Using the SDT flexible airborne sensor, sweep the coupling area listening for clicking, crackling, and/or popping sounds. The sound coming from a good coupling should be a low constant noise without any clicking or popping sounds.
The data shown below was taken from a flexible style coupling in good condition. Notice the low amplitude scaling (+30/-30 uV) on the left side of the data graph. Also, the waveform is relatively flat, indicating that no impacting is occurring.
Contrast this with data shown below which was taken from a flexible grid-style coupling that lacked lubrication and as a result had caused damage to the coupling’s flexible grid.
Notice that the amplitude scale is now (+2000/-2000 uV) and impacting is apparent in the waveform data. In the spectrum, you can see an elevated turning speed peak with multiple harmonics indicating looseness and wear.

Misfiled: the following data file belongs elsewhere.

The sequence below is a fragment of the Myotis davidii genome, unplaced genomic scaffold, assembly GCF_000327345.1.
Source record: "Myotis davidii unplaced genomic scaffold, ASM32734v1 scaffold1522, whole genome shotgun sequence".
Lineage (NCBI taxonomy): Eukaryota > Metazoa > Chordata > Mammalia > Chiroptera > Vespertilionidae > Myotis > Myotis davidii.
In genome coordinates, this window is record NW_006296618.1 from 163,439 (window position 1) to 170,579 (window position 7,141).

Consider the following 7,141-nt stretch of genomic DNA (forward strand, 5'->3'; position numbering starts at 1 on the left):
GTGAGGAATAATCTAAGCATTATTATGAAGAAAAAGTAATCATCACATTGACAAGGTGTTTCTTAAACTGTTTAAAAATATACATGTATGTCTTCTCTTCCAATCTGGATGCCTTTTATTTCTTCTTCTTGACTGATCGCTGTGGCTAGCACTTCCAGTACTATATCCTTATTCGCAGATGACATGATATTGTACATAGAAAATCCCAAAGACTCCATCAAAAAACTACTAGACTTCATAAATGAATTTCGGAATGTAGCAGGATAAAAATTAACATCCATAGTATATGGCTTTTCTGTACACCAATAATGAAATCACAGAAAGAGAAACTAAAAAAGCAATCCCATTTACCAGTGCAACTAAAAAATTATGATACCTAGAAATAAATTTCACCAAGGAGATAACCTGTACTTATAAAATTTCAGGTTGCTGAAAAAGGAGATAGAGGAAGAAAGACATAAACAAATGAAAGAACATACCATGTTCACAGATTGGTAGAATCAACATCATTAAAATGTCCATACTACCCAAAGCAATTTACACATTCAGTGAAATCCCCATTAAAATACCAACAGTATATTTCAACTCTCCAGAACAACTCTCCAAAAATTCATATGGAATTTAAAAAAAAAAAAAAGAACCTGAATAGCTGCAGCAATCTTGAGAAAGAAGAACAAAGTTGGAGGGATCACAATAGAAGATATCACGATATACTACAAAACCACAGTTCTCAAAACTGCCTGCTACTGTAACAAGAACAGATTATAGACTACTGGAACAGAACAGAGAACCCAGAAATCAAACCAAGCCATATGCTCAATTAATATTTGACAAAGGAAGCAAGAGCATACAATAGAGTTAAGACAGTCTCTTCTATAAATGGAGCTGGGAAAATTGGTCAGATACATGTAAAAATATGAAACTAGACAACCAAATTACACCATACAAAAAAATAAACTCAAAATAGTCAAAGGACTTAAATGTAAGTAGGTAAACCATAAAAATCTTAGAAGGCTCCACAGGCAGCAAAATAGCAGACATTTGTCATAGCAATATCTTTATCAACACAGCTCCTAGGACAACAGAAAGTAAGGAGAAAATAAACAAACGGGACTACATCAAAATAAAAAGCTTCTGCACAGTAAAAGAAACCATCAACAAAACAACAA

The images below show the condition of the flexible grid and the inside of the coupling housing after disassembly.
Download our Coupling Faults: Signs and Signals with Airborne Ultrasound infographic for a basic guide to coupling inspection using ultrasound technology.
Related Blog: Ultrasound and Alignment Meet at the Coupling to Reduce Failures
Ultrasound by Dave Leach CRL CMRT CMRP